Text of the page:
- Deal with regression. But even when they have been successful, students do sometimes regress. Then what to do? Once a child has “graduated” from a behavior plan, doing the same plan a second time won’t help. More often, what helps are other logical consequences. Just like with whole class reward systems, once students have demonstrated that they can do something, I don’t reward them for continuing to do it. And I certainly don’t reward them for regressing. Instead, there are consequences — silent lunch, writing apologies, extra homework — whatever makes sense. You can also couple those consequences with a new behavior plan that has higher expectations. So, on the one hand, you counter the negative behaviors, while on the other hand, you continue to give kids support as they reach for higher goals. Sometimes, students need more than six or eight weeks to develop the ability to self-motivate.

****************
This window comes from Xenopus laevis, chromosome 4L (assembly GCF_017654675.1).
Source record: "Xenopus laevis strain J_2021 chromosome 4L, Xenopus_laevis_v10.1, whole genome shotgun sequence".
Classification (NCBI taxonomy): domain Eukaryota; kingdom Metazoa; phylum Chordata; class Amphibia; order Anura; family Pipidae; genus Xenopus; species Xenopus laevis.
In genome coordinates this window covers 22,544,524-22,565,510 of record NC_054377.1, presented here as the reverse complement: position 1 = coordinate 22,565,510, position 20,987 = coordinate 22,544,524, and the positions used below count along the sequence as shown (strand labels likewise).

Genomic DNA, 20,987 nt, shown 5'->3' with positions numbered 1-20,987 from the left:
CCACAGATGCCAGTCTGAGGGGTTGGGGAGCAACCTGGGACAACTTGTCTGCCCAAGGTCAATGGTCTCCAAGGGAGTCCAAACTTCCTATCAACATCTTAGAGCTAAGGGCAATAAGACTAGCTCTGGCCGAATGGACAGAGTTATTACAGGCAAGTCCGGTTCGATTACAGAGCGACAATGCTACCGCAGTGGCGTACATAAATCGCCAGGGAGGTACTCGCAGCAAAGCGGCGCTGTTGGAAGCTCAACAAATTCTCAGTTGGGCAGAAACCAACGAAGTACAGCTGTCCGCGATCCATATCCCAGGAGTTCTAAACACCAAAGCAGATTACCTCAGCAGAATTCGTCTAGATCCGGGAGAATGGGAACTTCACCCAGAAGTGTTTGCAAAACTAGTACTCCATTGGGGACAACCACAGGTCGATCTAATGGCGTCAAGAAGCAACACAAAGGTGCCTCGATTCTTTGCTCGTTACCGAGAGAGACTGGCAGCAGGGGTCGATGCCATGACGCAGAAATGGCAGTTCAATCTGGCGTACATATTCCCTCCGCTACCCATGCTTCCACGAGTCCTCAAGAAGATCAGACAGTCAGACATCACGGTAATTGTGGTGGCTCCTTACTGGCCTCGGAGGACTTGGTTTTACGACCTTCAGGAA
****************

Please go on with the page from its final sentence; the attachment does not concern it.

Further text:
So, what do these plans look like?
This is the plan I use most often. Working together, the student and I decide on three behaviors that will help them succeed. Why three? It’s an easy number to remember. We check in at the end of every block and, as a team, decide how many of those behaviors they demonstrated. The student gets a point for each behavior, which we record on the chart. At the end of the day, we total up the points. If it meets the daily goal, the student gets a sticker. If they get a certain number of stickers in a week, they get a prize. We both sign the form, and it goes home for a parent’s signature over the weekend.
Pros: I find it easy to build the check-ins into our transition times. It’s easy to remember to do them, and I don’t have to interrupt my train of thought to record behaviors while teaching.